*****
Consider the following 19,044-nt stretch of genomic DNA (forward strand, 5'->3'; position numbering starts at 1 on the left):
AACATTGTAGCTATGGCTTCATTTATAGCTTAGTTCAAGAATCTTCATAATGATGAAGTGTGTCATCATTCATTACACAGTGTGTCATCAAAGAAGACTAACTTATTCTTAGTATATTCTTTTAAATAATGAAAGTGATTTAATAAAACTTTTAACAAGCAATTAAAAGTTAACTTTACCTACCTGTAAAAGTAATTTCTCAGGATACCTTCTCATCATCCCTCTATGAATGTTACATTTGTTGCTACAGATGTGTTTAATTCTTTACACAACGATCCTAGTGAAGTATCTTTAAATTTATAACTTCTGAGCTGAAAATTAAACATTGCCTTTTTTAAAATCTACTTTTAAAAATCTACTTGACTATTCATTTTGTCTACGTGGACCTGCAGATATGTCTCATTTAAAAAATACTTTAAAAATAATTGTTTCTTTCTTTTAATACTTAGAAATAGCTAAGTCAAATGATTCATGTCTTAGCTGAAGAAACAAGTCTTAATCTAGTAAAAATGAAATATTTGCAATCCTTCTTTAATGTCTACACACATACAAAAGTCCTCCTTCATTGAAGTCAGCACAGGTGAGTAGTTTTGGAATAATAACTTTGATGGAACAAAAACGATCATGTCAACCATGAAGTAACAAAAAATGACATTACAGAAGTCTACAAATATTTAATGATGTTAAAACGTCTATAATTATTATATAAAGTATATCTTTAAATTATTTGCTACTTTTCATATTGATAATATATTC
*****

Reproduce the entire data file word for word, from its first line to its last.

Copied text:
Consider the following 19,044-nt stretch of genomic DNA (forward strand, 5'->3'; position numbering starts at 1 on the left):
AACATTGTAGCTATGGCTTCATTTATAGCTTAGTTCAAGAATCTTCATAATGATGAAGTGTGTCATCATTCATTACACAGTGTGTCATCAAAGAAGACTAACTTATTCTTAGTATATTCTTTTAAATAATGAAAGTGATTTAATAAAACTTTTAACAAGCAATTAAAAGTTAACTTTACCTACCTGTAAAAGTAATTTCTCAGGATACCTTCTCATCATCCCTCTATGAATGTTACATTTGTTGCTACAGATGTGTTTAATTCTTTACACAACGATCCTAGTGAAGTATCTTTAAATTTATAACTTCTGAGCTGAAAATTAAACATTGCCTTTTTTAAAATCTACTTTTAAAAATCTACTTGACTATTCATTTTGTCTACGTGGACCTGCAGATATGTCTCATTTAAAAAATACTTTAAAAATAATTGTTTCTTTCTTTTAATACTTAGAAATAGCTAAGTCAAATGATTCATGTCTTAGCTGAAGAAACAAGTCTTAATCTAGTAAAAATGAAATATTTGCAATCCTTCTTTAATGTCTACACACATACAAAAGTCCTCCTTCATTGAAGTCAGCACAGGTGAGTAGTTTTGGAATAATAACTTTGATGGAACAAAAACGATCATGTCAACCATGAAGTAACAAAAAATGACATTACAGAAGTCTACAAATATTTAATGATGTTAAAACGTCTATAATTATTATATAAAGTATATCTTTAAATTATTTGCTACTTTTCATATTGATAATATATTC